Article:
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hunching

How not to Hunch like your Parent and Grandparent

April, 2022

Hunching over or rounding the upper back is often regarded as a hereditary characteristic. I frequently hear people say, “my back is stooped just like my mother, and her mother had it too.”

Is a hunched back Nature or Nurture?
I agree that hunching is certainly a family trait—but it is largely a learned one, not inherited.
We mostly learn our posture from our parents and family members. As we grow up, the role models around us in wider society also hold sway. Unfortunately, in our culture, these are usually pretty poor examples to follow. Our relationship to healthy posture has steadily been eroded over the past one hundred years, as I explain in my book 8 Steps to a Pain-Free Back. Read more

Old Family Portraits Are a Great Posture Tool: Part 3: Hip-hinging in Small Bends

November, 2021
The healthy posture and positive change that antique images can bring to modern people are potentially transformational. In Part 1 of this series we looked at how learning from old photographs can benefit our upper body posture and in Part 2 the lower body. Here we are going to focus on what antique portraits can teach us about small bends. The historical paintings for this post come from collections associated with Leland and Jane Stanford, famous for their business acumen, political influence, railroad building, and later, philanthropy as founders of Stanford University in California.  Read more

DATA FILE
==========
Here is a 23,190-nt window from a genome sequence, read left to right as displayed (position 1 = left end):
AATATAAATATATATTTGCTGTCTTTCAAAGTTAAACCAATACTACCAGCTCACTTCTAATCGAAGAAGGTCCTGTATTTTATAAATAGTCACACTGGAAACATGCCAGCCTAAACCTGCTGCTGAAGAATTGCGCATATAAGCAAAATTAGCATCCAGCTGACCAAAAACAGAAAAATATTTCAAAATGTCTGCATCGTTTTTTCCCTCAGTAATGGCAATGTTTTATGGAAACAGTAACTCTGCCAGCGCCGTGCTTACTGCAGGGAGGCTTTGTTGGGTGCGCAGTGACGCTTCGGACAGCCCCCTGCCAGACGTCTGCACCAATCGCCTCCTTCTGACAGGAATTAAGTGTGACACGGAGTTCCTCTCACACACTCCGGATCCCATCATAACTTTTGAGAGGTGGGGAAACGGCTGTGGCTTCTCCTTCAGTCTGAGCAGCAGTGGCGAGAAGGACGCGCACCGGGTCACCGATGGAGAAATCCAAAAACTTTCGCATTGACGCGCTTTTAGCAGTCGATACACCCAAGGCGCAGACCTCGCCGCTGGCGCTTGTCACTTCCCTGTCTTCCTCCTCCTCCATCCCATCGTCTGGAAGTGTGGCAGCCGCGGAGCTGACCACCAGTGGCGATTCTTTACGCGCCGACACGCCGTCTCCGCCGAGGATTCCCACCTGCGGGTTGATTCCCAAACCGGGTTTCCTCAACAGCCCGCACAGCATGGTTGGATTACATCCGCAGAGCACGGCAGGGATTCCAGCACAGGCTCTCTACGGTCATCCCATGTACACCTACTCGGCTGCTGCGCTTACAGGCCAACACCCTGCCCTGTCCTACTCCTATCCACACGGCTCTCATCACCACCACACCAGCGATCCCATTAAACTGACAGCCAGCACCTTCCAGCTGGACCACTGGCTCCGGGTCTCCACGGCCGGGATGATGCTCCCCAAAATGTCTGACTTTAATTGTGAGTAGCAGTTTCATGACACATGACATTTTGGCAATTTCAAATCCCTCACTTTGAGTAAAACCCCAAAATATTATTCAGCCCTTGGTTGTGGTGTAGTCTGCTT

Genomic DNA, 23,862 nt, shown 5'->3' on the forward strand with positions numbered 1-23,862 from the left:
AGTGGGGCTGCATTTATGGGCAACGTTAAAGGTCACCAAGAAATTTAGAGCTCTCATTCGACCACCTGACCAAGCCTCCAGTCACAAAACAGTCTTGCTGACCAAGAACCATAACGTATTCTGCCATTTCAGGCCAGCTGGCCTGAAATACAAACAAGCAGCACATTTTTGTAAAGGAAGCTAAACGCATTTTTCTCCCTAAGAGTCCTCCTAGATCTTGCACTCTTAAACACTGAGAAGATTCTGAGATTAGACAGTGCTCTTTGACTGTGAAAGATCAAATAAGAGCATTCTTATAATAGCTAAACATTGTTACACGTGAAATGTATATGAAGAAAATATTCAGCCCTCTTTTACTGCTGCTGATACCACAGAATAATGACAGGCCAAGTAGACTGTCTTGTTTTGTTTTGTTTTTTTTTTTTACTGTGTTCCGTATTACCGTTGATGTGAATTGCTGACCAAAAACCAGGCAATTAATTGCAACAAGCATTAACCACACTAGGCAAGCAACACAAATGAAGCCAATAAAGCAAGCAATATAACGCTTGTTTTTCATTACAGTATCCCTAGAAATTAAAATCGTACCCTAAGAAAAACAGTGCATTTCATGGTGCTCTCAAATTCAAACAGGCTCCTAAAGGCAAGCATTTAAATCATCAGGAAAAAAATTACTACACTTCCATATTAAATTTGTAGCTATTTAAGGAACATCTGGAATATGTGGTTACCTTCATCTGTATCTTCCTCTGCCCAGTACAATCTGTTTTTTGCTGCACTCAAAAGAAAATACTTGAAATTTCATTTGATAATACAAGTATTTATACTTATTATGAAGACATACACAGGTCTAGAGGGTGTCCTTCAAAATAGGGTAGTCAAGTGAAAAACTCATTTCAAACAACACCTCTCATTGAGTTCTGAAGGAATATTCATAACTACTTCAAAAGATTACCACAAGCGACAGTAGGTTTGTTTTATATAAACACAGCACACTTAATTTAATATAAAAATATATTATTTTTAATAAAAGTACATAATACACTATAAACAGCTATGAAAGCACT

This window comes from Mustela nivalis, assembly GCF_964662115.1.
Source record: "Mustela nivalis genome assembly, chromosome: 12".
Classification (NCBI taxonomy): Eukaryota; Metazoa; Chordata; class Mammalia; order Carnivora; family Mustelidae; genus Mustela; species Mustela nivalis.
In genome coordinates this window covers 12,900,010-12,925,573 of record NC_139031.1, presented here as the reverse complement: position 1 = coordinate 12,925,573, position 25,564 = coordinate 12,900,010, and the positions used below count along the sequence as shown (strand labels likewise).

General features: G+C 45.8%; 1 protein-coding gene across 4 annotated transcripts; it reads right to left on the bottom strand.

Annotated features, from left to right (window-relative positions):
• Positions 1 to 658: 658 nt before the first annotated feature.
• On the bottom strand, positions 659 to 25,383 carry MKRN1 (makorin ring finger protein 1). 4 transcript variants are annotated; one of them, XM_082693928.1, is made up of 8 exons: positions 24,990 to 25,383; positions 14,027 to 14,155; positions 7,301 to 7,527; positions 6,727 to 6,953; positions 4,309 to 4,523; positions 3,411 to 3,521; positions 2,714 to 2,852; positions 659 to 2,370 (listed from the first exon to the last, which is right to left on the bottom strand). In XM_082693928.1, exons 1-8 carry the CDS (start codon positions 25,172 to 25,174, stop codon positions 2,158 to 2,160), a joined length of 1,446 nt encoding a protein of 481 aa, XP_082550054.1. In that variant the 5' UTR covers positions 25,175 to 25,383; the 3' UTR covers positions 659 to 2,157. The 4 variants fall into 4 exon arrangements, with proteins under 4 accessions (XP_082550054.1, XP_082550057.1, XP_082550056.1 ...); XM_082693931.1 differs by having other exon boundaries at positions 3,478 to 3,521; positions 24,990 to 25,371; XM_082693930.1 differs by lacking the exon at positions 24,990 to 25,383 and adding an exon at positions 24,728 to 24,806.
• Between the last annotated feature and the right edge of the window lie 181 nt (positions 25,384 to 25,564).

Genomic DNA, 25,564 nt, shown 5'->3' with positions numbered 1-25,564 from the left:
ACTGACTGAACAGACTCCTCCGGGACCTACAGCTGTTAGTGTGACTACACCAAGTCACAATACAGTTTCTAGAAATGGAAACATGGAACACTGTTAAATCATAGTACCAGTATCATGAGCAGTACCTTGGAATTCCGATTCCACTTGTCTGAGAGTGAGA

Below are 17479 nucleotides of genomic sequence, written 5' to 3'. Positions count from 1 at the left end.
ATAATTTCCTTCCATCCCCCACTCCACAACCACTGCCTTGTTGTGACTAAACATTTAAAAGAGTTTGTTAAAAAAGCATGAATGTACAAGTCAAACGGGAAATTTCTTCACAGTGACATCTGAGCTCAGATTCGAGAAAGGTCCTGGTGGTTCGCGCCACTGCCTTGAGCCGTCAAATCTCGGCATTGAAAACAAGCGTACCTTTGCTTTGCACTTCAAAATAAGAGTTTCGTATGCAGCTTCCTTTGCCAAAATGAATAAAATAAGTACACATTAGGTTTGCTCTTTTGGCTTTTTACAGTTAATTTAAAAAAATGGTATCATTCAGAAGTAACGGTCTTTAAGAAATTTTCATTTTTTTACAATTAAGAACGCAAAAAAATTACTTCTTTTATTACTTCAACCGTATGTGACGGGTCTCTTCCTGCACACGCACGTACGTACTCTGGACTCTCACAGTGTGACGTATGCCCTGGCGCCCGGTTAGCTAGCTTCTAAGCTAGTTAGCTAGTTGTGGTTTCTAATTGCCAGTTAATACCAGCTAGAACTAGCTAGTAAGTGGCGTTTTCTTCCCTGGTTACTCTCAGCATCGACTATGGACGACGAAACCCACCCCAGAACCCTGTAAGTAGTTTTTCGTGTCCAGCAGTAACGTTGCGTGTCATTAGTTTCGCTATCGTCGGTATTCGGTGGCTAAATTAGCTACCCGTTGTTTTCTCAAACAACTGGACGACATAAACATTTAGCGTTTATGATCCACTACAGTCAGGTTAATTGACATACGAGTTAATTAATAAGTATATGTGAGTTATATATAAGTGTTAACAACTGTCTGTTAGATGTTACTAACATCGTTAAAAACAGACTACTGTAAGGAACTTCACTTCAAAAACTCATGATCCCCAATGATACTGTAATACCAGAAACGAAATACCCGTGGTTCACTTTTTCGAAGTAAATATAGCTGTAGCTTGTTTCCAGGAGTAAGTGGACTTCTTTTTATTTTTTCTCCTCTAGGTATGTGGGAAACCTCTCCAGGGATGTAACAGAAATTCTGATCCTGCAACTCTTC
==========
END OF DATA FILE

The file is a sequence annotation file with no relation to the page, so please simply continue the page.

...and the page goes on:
The Secrets to Pain-Free Sitting, Part 1: The Inspiration behind a New TV Show

June, 2022

People are sitting poorly and continue to blame sitting for their back pain. We believe the solution to this problem is more urgently needed than ever… and that the solution is now more readily available than ever, given one of the Gokhale Institute’s recent projects. I am excited to tell you about The Secrets to Pain-Free Sitting, a pledge show we made with producer Frank Zamacona for American Public Television (APT). 

Sitting has become a problem
In recent years people have become confused about and even afraid of sitting. Sitting is considered problematic in our society, both because it is associated with an unhealthy level of inactivity, and because it is generally done with poor posture, leading to discomfort and pain.  Read more